09 February 2006

Papier-Mache Flashbacks

I was at the beach yesterday, staring off into space as I often do if I've forgotten to bring a book, and noticed something disturbing about the cliffs at each end of the cove.

Well, "cliffs" may be a bit grandiose, particularly by California standards; let's just say they were prominent outcroppings, consisting of granite, some grassy knolls, and a couple of astutely placed palm trees. Had I had my camera with me, I would have taken a picture for you, but my camera was at home, sitting on top of my book. Therefore you must trust me when I tell you that these cliffs, erm, outcroppings, were about as picturesque as you'd expect to find at a relatively mundane beach on the outskirts of a major metropolitan area.

In fact, if I squinted my eyes ever so slightly, I could almost imagine I was on some tropical South Sea island, and being that this is a sub-tropical (or sub-sub-tropical) South Sea continent, it wasn't too hard to maintain the illusion. But it wasn't the squinting and the illusion that was disturbing me.

No, it was the way that the scene looked so perfectly fake, as in better than real. It was if I were staring at a exquisitely painted 3-D backdrop, the kind that you could only afford to use on Broadway or in a Major Motion Picture. It was not like regular scenery, which always has some distinctive flaw: some bozo has spray-painted graffiti across the rocks or you can see the smokestack from a nearby oil refinery protruding over the otherwise exquisite vignette. No, this picture was absolutely perfect, so perfect that I felt sure I could reach out and punch a hole through it.

At that point I felt a little shiver go through me, and this was in full sunlight on a 30C/86F degree day. I'd been here before, seeing mountains or skyscapes as painted-on papier-mache backdrops. It started around 1970, when my LSD hallucinations switched from the traditional melting walls and swirling colours to the ultra-clarity of seeing the world as it had always appeared, but under the blinding white light of hyper-perception. Or so I told myself: on one hand, I swore I could see right through to the molecular, atomic and sub-atomic structure of everything surrounding me; on the other, it all looked very suspiciously like a papier-mache backdrop.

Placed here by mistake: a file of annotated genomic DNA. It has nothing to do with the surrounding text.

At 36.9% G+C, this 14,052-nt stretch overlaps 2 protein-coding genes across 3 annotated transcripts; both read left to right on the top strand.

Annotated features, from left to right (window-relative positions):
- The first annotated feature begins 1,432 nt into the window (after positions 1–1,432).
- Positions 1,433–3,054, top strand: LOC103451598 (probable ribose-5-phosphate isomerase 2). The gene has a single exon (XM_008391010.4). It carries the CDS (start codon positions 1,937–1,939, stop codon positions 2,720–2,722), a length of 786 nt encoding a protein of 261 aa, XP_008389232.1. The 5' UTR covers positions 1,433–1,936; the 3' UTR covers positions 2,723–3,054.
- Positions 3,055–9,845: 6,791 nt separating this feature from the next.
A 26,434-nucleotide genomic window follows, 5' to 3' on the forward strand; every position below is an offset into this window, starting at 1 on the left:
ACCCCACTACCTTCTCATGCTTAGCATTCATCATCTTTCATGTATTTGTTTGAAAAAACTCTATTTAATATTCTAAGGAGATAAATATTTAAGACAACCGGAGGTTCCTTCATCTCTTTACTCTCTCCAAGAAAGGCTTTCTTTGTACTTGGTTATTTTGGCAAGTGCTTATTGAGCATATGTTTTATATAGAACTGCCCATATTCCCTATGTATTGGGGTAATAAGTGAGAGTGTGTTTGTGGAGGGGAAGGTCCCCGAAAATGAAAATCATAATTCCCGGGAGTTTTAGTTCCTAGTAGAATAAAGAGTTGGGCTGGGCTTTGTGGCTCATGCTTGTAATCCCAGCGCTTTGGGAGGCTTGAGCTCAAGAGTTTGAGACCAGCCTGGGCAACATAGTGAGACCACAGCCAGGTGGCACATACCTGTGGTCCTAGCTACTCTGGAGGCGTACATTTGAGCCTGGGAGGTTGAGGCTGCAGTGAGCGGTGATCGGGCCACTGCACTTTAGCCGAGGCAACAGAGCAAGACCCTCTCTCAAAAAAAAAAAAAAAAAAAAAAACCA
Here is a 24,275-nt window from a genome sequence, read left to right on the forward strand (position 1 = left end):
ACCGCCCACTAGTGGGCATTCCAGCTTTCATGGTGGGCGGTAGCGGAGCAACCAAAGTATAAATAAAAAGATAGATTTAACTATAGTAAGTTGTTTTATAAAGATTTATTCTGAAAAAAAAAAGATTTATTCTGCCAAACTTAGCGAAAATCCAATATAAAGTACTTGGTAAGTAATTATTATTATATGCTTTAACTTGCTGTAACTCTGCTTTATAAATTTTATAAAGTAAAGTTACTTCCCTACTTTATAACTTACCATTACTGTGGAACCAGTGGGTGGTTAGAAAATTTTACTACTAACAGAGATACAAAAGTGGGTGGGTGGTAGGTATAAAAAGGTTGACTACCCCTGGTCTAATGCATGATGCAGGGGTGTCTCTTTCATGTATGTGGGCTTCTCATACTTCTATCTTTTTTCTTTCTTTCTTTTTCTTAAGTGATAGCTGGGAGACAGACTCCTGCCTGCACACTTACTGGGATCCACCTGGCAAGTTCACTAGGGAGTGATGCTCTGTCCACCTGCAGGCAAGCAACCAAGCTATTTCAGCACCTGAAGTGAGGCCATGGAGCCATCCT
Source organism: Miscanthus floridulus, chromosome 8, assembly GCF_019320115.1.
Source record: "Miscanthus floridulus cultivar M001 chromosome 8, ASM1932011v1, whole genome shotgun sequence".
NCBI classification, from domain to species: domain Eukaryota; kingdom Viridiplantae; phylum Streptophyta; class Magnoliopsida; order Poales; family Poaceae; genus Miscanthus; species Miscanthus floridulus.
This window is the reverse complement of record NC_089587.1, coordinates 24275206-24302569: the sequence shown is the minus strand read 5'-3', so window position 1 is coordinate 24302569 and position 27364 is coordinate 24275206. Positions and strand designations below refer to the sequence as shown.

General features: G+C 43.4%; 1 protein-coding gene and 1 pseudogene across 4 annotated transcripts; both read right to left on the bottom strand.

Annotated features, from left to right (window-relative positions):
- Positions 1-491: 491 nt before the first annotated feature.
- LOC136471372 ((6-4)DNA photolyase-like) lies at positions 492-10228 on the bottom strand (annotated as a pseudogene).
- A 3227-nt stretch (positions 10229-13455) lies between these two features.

This first occurred near downtown San Francisco, sitting in a park. Earlier that day I'd run into Jack Leary (as in son of Timothy), who'd given me a small paper bindle containing (he thought) the equivalent of 30 to 50 doses of pure crystal LSD. As was my wont in those days, I immediately sniffed the lot, and spent the next 24 hours having a rather intense internal dialogue that seemed to centre around the apparent fact that the world was made of electrically charged papier-mache that I could almost but not quite see through and almost but not quite put my fist through.

I periodically resolve not to try and describe hallucinogenic drug experiences, as they tend to be both boring and opaque to all but the person who had them, so I'll go no further, other than to say that once I'd determined that the world was simultaneously real and illusory, I went out and started my own religion... No, seriously, I actually arrived at a state of great tranquility, one in which I became utterly and completely at ease in the world, in which all my questions and problems had been resolved, and this enormous tranquility was to stay with me for, oh, about 24 hours, which was when I found out that my boyfriend had been cheating on me again.